This section discusses how to use myisamchk to
check or repair
MyISAM tables (tables that have
.MYI files for
storing data and indexes). The same concepts apply to using
isamchk to check or repair
ISAM tables (tables that have
.ISM files for
storing data and indexes). For general
myisamchk or isamchk
background, see Section 4.6.2, “myisamchk — MyISAM Table-Maintenance Utility”. Other table-repair
information can be found at Section 2.11.4, “Rebuilding or Repairing Tables or Indexes”.
You can use myisamchk to check, repair, or optimize database tables. The following sections describe how to perform these operations and how to set up a table maintenance schedule. For information about using myisamchk to get information about your tables, see Section 188.8.131.52, “myisamchk Table Information”.
Even though table repair with myisamchk is quite secure, it is always a good idea to make a backup before doing a repair or any maintenance operation that could make a lot of changes to a table.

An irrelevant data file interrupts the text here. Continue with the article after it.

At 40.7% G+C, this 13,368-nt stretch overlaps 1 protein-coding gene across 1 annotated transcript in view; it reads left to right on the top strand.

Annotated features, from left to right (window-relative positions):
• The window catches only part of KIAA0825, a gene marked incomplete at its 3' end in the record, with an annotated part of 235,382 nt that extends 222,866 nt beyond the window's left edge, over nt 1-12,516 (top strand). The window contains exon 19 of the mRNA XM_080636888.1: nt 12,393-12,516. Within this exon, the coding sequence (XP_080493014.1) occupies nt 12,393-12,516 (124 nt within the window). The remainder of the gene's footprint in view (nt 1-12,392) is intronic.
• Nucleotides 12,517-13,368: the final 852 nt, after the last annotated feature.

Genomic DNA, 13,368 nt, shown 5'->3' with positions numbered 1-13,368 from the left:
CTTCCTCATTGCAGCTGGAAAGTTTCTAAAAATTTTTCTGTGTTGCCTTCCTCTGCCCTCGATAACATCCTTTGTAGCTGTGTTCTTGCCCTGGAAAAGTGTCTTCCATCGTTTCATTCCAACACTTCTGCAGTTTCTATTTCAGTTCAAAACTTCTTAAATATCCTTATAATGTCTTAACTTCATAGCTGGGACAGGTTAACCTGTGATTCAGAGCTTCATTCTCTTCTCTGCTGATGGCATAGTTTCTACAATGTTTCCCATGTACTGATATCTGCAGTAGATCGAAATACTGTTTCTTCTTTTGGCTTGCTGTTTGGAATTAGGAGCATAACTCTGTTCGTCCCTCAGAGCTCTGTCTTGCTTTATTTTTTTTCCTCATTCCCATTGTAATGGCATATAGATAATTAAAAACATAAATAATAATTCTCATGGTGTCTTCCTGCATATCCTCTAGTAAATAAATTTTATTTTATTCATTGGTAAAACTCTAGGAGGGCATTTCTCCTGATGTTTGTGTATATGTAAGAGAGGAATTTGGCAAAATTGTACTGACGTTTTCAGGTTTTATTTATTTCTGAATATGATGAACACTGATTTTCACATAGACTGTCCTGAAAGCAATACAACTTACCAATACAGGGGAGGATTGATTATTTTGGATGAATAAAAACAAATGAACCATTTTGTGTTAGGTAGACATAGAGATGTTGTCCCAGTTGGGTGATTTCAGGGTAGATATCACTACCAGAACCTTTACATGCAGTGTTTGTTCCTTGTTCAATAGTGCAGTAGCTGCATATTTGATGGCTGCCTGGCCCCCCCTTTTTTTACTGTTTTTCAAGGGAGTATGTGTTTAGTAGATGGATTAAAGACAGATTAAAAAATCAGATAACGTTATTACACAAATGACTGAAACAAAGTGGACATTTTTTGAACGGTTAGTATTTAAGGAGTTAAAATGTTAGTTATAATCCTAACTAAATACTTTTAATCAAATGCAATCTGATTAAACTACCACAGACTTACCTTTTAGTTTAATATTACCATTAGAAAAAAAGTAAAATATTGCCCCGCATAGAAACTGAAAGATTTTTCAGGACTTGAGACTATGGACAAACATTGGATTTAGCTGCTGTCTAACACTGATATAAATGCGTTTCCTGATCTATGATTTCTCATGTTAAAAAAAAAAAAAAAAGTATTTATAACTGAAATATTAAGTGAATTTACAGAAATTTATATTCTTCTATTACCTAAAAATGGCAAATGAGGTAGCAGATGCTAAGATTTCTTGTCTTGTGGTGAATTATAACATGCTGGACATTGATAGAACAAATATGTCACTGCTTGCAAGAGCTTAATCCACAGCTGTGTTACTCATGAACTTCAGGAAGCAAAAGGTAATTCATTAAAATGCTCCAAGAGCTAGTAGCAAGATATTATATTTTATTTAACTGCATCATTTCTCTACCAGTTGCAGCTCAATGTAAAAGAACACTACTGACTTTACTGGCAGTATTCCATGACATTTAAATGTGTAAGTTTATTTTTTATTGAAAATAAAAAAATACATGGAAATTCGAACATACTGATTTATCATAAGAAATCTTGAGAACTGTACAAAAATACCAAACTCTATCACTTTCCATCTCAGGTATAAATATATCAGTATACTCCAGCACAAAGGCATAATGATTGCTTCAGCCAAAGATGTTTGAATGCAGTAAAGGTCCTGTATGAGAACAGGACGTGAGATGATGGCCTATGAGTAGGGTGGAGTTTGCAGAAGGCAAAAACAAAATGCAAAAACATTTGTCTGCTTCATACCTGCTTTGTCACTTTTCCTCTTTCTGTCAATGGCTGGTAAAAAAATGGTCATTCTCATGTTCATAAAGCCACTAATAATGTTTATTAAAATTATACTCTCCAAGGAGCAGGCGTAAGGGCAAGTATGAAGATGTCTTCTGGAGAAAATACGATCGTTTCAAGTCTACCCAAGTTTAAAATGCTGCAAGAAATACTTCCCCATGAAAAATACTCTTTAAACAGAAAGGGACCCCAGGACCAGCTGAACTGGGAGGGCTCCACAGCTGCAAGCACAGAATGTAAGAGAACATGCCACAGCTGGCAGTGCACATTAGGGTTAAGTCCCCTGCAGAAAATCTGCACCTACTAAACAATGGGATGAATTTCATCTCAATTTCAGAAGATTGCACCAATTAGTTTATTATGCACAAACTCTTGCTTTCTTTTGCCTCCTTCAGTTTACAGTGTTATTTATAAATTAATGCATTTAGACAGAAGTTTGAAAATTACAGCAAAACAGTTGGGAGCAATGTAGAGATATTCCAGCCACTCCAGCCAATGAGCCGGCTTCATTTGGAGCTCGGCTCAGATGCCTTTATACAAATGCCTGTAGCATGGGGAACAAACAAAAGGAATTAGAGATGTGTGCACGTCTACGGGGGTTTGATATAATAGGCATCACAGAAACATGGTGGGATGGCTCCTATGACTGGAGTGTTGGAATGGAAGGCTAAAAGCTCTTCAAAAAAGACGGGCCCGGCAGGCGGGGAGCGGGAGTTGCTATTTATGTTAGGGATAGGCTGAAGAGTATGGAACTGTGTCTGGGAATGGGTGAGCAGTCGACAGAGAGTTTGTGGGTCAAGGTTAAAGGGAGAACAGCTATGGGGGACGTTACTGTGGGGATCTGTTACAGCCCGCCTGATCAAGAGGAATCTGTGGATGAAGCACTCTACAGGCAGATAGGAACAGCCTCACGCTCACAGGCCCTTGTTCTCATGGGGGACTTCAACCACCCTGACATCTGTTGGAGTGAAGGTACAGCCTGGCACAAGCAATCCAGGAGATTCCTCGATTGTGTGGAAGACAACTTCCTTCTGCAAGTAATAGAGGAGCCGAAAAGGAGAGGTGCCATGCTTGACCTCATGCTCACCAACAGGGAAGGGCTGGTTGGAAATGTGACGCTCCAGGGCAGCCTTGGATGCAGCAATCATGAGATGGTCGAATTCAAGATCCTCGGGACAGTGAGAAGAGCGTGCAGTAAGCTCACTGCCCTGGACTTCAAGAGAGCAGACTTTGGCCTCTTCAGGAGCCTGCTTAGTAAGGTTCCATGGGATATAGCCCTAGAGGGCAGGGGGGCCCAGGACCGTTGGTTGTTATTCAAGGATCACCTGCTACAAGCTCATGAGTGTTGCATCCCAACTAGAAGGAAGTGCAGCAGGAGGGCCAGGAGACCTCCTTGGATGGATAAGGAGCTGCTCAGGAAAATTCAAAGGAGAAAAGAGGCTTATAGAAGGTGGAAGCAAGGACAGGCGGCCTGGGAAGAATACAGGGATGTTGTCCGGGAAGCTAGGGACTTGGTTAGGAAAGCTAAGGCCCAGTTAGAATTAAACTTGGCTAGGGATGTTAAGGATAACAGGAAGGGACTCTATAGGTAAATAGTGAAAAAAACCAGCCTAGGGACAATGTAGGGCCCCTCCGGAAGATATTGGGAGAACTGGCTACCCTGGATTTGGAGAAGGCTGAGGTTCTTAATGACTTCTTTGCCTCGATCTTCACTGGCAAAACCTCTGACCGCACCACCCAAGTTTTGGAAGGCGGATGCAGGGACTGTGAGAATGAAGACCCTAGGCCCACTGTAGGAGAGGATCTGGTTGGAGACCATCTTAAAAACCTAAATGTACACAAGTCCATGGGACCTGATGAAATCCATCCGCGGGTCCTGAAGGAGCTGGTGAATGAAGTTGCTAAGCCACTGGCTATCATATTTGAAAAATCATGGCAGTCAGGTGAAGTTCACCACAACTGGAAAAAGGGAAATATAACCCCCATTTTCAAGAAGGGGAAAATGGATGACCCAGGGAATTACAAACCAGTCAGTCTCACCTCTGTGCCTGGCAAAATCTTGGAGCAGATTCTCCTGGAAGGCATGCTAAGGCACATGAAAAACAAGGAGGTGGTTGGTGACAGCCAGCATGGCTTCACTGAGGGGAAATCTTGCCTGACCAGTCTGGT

myisamchk operations that affect indexes can
FULLTEXT indexes to be rebuilt with
full-text parameters that are incompatible with the values used by
the MySQL server. To avoid this problem, follow the guidelines in
Section 184.108.40.206, “myisamchk General Options”.
MyISAM table maintenance can also be done using
the SQL statements that perform operations similar to what
myisamchk can do:
For additional information about these statements, see Section 12.4.2, “Table Maintenance Statements”.
These statements were introduced in different versions, but all are available from MySQL 3.23.14 on. These statements can be used directly or by means of the mysqlcheck client program. One advantage of these statements over myisamchk is that the server does all the work. With myisamchk, you must make sure that the server does not use the tables at the same time so that there is no unwanted interaction between myisamchk and the server.